Before becoming a rising star in the WWE, Damian Priest was running a popular New Jersey strip club.
“It was a good job, paid really well, included an apartment on the boardwalk that Al Capone used to live in apparently, and a free vehicle. I was set,” said Priest, who will be performing at Monday Night Raw at Madison Square Garden.
Prior to making his way onto wrestling’s biggest stage, the 39-year-old Bronx native, whose real name is Luis Martínez, ran Stiletto Gentlemen’s Club in Atlantic City.
He threw in the towel in 2012 when one of the club’s owners asked him to choose between the club and his then-side gig: wrestling.
“I don’t know why, at that moment, it was instinct … Now doing that and not really having anything, I was like, ‘Oh no, what did I just do?’ And that was the moment I turned my life around,” he said.
The road to professional wrestling was a rocky one for the 6-foot-5 powerhouse that included a 100-pound weight loss, eviction notices and days when he couldn’t afford to eat.
“It was brutal for a while … You’re making little to no money, you’re hoping just to get a handshake and a hot dog sometimes and that’s it,” he said.
That struggle and hard work paid off when he signed with World Wrestling Entertainment in 2018. But Priest never forgets his roots — especially when he comes back to fight at the Garden.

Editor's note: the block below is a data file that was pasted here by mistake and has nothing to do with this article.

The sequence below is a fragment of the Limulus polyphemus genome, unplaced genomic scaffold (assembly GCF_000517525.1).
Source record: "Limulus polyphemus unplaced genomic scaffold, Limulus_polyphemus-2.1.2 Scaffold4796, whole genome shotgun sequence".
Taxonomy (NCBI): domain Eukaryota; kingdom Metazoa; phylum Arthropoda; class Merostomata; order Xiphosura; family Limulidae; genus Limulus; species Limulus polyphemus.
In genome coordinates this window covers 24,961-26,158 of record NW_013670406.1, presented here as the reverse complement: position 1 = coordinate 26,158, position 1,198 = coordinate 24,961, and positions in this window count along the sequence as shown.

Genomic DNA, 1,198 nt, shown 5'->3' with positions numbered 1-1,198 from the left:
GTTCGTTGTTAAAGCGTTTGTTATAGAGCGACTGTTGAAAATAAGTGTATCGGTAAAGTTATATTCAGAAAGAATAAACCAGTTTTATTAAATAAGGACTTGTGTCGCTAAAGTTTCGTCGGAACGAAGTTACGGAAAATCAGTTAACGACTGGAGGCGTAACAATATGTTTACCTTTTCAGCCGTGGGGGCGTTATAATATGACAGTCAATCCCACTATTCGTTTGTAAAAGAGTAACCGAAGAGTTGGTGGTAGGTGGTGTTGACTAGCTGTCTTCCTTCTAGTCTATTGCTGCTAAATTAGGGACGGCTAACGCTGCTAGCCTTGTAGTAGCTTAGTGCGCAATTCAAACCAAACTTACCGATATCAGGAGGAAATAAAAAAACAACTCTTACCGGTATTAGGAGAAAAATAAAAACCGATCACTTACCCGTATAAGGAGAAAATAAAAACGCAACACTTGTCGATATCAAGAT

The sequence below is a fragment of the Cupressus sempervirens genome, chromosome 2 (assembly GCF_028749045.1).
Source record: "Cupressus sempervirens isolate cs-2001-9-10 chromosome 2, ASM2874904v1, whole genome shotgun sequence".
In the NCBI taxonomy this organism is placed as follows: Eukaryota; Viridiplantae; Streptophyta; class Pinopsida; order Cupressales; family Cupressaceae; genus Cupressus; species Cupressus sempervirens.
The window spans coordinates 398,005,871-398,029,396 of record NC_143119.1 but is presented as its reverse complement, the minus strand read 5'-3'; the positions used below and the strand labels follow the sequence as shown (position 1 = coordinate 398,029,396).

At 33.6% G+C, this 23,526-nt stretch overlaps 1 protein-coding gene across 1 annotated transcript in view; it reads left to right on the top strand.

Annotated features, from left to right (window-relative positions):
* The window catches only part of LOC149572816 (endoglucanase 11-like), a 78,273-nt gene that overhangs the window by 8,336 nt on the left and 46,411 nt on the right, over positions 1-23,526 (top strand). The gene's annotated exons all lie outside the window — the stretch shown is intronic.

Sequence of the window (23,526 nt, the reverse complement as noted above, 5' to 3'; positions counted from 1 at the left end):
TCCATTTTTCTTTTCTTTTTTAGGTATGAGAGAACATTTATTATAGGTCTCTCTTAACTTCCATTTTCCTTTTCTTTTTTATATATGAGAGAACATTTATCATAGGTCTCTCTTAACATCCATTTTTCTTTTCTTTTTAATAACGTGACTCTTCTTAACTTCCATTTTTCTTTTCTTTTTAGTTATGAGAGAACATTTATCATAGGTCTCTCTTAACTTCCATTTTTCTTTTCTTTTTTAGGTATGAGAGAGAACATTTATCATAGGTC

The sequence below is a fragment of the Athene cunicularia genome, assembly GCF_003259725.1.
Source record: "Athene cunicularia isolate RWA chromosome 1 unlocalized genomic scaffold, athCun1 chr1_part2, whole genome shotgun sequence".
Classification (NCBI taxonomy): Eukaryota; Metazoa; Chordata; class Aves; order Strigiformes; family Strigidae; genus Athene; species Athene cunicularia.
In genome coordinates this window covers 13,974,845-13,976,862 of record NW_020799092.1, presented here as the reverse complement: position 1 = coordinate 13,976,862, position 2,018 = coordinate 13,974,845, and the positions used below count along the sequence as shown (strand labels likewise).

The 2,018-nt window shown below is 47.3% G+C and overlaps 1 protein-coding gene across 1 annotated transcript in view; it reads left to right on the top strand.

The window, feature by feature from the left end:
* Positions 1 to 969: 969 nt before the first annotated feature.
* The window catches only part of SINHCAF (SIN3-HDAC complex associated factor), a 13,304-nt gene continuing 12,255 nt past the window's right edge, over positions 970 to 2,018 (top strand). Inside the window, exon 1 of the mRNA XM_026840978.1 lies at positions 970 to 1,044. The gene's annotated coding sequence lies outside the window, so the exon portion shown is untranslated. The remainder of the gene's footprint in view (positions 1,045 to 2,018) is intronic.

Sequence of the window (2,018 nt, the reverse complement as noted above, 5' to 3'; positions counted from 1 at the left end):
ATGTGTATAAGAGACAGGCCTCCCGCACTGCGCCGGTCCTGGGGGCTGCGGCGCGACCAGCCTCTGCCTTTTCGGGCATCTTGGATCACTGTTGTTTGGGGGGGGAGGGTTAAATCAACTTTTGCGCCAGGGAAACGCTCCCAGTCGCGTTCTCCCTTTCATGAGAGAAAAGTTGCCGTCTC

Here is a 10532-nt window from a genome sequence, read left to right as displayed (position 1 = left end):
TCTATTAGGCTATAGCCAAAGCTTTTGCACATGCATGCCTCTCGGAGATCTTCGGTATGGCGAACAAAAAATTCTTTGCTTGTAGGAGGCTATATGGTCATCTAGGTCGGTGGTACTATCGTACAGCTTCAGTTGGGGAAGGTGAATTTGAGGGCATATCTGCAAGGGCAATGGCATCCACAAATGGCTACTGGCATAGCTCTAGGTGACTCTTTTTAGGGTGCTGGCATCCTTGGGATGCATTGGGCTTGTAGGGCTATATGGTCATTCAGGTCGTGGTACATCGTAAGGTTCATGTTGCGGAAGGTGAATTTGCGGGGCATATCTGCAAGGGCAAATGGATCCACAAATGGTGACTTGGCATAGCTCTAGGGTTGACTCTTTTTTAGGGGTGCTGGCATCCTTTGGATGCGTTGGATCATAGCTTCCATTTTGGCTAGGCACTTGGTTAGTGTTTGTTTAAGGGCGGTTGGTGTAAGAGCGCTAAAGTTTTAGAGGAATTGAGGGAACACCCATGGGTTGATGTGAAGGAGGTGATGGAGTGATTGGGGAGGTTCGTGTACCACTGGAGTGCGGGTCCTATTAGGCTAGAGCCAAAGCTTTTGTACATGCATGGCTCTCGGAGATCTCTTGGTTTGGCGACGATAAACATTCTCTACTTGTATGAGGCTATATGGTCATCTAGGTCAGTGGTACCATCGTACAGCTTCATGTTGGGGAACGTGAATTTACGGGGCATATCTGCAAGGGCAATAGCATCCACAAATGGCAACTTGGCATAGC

“My dad would take me to every single event that WWE would have at Madison Square Garden,” he said. “That’s where I literally, I knew I had to do this with my life. I wanted that feeling, seeing the crowd and hearing it and feeling the electricity in the air.”
After the show at MSG, Priest — who lived in the Bronx until he was a year old, and spent part of his childhood in Puerto Rico before moving back to the Boogie Down at age 10 — will extend his trip to visit family and friends in his native borough.
When he’s there, he visits his favorite restaurant, Made in Puerto Rico, where he orders the trifongo, a signature vegetable dish from the island.
He’ll even jump on the subway every once in a while. “I put on my Clark Kent outfits and blend in as best as I can,” he said, laughing.
But fans still recognize him.
“Especially if it’s a Puerto Rican fan, they’re grateful that I’m representing the island and the culture,” he said. “And just the same, New Yorkers are just like, ‘Yo, keep representing New York.’ They’re grateful to have somebody who’s proud of where they came from.”